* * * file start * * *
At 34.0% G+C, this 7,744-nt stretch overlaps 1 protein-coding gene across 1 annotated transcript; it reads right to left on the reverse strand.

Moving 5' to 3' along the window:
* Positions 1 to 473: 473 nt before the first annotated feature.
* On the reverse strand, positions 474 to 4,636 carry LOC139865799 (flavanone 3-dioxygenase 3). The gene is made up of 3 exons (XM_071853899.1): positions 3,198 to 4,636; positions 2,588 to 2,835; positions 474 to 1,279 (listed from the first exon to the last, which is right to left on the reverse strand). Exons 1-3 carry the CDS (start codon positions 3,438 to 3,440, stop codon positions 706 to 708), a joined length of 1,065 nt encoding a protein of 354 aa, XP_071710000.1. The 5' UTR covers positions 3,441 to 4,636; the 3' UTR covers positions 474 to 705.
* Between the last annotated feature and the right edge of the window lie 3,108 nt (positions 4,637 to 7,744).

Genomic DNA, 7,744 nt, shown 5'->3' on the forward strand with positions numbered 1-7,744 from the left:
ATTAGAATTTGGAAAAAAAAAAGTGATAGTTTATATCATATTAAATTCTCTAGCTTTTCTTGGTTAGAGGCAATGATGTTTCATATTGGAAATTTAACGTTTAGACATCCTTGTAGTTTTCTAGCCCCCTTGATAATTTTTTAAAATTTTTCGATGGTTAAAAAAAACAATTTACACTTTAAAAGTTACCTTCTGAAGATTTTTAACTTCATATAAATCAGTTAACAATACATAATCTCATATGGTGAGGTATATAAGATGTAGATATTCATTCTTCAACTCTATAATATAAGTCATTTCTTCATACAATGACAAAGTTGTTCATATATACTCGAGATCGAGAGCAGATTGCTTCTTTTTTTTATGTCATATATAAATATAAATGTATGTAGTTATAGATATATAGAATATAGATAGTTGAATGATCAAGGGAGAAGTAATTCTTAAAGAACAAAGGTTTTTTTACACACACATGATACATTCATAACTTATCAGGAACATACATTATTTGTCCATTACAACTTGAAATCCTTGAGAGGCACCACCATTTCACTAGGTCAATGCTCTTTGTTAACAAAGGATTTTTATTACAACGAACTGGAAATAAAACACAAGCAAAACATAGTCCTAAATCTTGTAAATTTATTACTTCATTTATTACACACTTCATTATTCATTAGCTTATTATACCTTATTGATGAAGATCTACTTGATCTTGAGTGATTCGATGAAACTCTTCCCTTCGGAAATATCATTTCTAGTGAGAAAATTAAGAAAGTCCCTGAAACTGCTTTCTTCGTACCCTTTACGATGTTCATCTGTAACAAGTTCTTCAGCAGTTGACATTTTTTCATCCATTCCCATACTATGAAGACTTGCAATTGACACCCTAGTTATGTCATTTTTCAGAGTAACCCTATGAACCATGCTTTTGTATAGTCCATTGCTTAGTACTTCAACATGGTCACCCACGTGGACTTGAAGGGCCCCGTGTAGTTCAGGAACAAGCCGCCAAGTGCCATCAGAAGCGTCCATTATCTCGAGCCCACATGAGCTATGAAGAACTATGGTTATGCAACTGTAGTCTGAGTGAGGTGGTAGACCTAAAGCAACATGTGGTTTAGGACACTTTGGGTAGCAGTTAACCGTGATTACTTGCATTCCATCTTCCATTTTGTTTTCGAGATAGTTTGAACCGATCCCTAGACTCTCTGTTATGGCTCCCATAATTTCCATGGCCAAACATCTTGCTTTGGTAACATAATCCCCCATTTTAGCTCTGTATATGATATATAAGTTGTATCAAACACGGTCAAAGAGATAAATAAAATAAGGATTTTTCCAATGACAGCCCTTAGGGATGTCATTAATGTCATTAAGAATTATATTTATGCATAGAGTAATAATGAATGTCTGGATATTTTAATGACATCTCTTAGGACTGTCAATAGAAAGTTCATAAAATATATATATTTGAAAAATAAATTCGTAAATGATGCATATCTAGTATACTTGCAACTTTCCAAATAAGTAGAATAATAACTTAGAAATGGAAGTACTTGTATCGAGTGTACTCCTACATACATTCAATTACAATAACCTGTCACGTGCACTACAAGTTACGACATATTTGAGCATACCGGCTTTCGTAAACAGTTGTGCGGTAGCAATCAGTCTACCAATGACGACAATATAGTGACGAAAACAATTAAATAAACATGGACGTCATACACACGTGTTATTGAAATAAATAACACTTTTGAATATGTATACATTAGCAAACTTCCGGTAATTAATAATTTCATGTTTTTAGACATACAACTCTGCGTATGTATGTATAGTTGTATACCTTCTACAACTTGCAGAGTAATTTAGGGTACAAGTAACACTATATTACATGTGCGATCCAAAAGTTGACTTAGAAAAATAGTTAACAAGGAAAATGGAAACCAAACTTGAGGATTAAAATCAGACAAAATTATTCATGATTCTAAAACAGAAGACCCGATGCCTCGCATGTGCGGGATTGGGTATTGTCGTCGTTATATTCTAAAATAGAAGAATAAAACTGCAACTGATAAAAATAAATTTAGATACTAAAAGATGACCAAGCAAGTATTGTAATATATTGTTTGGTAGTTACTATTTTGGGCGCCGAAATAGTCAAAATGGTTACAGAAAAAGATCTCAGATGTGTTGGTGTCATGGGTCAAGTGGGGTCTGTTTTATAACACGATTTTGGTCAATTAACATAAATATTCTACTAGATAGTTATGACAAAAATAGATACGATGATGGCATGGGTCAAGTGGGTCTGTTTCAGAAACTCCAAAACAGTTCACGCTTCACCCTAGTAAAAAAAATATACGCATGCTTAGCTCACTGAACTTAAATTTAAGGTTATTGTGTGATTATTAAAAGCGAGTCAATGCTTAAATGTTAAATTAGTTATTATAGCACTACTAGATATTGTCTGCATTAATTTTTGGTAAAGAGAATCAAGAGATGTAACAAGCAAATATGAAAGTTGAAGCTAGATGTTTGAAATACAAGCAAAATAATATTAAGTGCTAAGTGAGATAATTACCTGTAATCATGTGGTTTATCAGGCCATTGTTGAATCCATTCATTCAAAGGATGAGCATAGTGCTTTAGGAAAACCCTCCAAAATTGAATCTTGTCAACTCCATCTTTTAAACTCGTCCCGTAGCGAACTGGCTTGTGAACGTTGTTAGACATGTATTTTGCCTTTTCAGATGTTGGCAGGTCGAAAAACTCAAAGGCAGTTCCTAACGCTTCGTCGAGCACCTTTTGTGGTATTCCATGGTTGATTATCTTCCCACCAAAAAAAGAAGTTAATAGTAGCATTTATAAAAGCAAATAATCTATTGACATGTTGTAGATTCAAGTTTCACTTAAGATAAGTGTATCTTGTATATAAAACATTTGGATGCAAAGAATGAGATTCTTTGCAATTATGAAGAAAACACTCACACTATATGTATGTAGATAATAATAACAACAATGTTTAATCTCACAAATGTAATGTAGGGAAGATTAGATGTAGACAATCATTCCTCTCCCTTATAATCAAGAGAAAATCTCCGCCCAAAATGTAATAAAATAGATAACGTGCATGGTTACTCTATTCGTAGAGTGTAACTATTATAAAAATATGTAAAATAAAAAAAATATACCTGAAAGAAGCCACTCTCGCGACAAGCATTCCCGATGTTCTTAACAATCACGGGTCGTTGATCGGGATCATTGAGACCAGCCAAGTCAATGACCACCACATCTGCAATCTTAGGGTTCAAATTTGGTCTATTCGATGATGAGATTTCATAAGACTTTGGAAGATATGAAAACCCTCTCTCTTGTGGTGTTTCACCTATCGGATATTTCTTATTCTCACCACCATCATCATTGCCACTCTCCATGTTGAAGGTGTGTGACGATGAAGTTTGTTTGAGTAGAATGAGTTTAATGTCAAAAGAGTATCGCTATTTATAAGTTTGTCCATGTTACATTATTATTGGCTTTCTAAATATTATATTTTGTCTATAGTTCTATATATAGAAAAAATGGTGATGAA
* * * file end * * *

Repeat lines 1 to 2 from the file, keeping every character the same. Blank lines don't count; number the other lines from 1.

At 34.0% G+C, this 7,744-nt stretch overlaps 1 protein-coding gene across 1 annotated transcript; it reads right to left on the reverse strand.

Moving 5' to 3' along the window: